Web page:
Filling for the baragoniThe filling then consists of a square of white linen, and a considerably larger square of white silk paille. I tried to arrange the pleats so that they would come where the nine strips of the baragoni meet, so that most of the silk will fluff out between them. I chose to mount the silk on the linen with a zig-zag on the sewing machine, so finishing off both edges at once and making the final assembly easier on myself. The edge of the squares are basically done using a french seam, with the zig-zag as the first lap around. After making these two squares of linen and silk I proceeded to pin them into the baragoni between the base and the strips, and arranging them pleasingly. Stitching them down by hand all around, while leaving the silk free in the middle to be pulled out more or less as the mood strikes.

Oct 30, 2011: Nearly there - The only thing left to do now is to stitch down more velvet tape on the long sleeves, and finish the camicia with all its mad embroidery. But I fully expect that particular project to take a few years, so I might make a plain camicia to wear until that is finished. A detail about the hem is that in order to give it a little bit of weight I cased it in a strip of wool all around. Hopefully that will keep the brocade from flying apart, and also help give the skirt and train a pleasing shape when worn. All of this un-finished business did not deter me from wearing the ensemble at Double Wars, 2009 for a very special feast and court, so I have a photo of how it looked when worn at that time. The camicia's sleeves were not, you will note, pleated into a wristband, which was quite inconvenient for the buffet!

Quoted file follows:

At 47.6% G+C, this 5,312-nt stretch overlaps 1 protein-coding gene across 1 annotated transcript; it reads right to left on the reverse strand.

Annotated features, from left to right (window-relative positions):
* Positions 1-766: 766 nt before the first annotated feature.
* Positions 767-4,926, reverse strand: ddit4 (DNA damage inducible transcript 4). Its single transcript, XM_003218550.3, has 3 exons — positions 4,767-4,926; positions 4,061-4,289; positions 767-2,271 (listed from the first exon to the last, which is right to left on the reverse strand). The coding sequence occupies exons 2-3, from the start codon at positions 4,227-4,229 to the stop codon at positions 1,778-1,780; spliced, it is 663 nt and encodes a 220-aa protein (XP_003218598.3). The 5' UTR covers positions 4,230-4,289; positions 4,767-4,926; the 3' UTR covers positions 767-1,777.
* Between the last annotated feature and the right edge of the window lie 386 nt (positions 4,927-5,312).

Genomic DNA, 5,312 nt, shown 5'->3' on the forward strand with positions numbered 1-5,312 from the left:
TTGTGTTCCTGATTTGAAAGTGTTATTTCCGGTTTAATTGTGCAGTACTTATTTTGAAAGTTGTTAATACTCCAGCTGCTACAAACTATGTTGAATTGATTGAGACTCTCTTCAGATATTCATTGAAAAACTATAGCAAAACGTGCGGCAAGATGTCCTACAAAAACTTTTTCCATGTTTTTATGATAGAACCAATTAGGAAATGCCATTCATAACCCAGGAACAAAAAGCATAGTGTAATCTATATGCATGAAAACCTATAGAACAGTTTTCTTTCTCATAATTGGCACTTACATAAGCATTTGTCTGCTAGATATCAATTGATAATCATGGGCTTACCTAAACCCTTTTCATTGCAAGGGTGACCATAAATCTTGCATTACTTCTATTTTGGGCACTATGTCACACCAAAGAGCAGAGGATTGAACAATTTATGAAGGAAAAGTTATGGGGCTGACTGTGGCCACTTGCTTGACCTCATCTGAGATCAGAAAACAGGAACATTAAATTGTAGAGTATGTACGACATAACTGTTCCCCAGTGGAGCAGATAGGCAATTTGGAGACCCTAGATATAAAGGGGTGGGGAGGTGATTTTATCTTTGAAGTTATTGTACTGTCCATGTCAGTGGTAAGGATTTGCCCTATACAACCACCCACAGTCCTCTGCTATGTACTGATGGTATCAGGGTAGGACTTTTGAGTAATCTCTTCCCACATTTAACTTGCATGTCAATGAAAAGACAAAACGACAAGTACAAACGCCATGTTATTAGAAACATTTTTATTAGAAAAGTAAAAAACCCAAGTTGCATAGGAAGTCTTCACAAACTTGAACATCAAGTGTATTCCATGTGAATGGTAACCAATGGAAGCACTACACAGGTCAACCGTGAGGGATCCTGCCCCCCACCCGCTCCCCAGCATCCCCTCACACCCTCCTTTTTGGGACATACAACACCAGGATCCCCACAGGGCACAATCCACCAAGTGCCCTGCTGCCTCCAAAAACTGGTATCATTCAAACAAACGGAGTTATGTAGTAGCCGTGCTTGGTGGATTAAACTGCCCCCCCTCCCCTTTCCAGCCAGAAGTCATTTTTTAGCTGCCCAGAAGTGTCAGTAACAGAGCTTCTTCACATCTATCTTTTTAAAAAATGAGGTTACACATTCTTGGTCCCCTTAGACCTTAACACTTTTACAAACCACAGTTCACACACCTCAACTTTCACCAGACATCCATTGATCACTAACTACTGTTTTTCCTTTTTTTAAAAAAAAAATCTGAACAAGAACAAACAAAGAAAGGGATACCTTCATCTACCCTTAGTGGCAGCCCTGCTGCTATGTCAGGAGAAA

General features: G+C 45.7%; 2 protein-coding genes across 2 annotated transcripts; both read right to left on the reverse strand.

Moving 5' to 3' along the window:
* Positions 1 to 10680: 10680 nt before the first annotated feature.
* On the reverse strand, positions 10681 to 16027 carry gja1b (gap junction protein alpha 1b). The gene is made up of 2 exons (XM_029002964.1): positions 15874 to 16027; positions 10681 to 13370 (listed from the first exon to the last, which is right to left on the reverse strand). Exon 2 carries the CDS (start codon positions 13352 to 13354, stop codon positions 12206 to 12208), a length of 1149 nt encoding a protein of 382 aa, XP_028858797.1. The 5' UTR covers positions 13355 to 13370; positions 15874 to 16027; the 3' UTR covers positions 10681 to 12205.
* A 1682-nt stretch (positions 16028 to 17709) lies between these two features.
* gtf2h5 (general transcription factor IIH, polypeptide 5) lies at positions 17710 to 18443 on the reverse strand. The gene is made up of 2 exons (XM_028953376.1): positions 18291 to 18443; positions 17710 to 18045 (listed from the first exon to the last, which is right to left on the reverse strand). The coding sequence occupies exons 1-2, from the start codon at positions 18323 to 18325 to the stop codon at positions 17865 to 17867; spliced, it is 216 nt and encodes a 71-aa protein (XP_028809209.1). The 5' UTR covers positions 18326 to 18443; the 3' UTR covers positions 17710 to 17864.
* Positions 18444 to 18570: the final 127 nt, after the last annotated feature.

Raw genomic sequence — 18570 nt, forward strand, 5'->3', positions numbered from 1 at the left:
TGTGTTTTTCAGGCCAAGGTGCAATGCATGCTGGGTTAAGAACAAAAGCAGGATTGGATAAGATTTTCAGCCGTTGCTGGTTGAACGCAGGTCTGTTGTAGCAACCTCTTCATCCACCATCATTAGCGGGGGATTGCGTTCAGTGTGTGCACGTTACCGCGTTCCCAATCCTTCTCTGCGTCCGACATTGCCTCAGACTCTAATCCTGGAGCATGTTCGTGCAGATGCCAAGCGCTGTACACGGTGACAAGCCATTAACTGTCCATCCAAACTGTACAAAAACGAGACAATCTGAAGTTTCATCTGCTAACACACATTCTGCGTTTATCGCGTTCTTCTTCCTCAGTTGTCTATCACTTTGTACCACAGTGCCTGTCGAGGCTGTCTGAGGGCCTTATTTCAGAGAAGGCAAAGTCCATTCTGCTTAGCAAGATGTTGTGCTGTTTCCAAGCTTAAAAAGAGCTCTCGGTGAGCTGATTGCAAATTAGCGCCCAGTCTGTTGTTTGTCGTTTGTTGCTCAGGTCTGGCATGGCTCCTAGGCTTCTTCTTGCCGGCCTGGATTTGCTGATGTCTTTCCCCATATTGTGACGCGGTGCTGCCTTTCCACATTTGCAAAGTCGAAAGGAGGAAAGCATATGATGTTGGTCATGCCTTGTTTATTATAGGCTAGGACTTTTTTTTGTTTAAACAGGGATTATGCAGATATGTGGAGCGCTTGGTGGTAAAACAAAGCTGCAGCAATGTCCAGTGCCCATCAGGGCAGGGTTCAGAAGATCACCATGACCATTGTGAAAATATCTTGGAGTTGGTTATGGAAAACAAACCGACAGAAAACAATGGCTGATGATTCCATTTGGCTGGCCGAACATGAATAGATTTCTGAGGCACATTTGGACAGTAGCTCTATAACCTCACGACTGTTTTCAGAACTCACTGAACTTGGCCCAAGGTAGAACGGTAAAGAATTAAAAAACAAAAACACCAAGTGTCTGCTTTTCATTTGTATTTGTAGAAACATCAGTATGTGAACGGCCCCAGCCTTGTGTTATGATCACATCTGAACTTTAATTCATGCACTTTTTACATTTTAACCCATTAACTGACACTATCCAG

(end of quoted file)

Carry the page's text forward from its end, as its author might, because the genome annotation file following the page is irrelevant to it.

Sleeves and done


Sleeves with trim and pearlsAt some sewing circle I finally pulled the sleeves out of storage and applied the green velvet trim as well as some seed pearls for decoration. I had hoped to have enough trim to go up all four panels of the sleeves, but there was not enough, and so I compromised, adding it only on the top two panels, as well as adding more bling with seed pearls at each point the panels are caught together, as well as in between these points ontop of the velvet trim. With this, the gown is entirely finished, although, as mentioned in the previous update - the camicia is a long-term project and it is still nowhere near finished. But it might get its own page eventually. As for the gown - this project is now August 2012 officially finished.

Photo Gallery


For images I may not have linked in the diary, close-ups and overviews et cetera please have a look at the photo gallery.